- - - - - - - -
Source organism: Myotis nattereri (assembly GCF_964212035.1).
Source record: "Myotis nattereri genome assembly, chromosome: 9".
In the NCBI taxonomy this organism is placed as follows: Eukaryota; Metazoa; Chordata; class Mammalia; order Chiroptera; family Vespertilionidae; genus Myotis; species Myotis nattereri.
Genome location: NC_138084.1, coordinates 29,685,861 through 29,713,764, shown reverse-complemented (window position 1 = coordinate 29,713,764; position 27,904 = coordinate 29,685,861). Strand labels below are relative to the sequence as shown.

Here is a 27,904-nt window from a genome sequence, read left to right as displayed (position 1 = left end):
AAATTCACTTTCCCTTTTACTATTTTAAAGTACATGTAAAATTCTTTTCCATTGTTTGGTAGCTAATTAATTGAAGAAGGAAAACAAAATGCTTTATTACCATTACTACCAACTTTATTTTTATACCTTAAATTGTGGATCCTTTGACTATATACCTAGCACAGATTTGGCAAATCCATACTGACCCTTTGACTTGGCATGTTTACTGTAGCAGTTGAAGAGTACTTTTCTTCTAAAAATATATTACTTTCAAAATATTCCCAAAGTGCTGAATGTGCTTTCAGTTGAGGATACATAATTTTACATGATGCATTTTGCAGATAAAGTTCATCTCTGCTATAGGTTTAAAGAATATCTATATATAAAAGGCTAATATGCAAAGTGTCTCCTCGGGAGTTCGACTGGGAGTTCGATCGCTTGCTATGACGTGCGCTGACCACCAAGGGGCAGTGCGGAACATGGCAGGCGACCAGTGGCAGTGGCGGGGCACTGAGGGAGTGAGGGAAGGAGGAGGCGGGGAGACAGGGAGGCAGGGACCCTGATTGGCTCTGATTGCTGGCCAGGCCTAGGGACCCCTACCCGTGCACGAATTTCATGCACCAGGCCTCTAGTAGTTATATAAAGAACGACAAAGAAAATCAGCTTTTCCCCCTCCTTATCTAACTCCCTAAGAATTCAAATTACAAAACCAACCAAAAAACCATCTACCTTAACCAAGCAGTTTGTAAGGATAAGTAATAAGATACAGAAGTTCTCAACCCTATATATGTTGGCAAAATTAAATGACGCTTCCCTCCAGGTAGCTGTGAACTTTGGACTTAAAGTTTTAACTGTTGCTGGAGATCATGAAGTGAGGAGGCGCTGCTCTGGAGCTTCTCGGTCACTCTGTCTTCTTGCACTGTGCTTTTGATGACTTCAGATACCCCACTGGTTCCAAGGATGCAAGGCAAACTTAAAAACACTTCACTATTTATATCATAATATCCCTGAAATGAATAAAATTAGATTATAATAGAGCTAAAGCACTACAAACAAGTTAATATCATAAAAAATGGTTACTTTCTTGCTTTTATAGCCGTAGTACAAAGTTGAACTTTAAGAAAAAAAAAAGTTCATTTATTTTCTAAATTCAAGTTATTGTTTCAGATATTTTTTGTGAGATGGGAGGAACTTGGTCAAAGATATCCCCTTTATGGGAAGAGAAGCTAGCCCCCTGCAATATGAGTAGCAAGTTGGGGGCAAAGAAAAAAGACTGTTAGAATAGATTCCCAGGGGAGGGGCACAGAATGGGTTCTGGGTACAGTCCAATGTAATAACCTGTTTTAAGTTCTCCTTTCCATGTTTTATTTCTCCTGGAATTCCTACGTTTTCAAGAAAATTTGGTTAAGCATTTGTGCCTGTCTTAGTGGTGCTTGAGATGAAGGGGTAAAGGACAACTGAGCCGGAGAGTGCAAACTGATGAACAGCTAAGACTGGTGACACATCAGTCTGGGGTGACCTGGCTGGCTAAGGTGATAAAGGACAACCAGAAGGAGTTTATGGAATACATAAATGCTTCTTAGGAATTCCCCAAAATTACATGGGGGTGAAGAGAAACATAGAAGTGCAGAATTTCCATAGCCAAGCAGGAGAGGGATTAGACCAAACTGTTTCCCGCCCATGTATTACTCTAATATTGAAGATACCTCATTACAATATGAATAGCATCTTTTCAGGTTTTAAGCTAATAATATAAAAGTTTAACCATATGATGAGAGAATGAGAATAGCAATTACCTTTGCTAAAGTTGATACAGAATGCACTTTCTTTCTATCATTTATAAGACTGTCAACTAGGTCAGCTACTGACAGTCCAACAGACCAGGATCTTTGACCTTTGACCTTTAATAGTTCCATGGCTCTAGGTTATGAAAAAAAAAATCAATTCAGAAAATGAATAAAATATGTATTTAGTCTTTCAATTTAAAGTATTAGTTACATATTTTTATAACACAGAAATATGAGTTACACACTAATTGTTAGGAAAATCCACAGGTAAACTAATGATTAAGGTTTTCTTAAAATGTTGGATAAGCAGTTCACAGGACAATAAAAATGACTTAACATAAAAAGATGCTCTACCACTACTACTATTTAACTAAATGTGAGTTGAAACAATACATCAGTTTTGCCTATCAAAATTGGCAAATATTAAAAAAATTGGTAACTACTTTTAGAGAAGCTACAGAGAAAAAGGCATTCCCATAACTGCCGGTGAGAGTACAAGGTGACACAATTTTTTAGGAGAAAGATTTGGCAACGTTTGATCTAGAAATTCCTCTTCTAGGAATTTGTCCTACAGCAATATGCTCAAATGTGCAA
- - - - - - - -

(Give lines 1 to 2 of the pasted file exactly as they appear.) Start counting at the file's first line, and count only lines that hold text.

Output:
Source organism: Myotis nattereri (assembly GCF_964212035.1).
Source record: "Myotis nattereri genome assembly, chromosome: 9".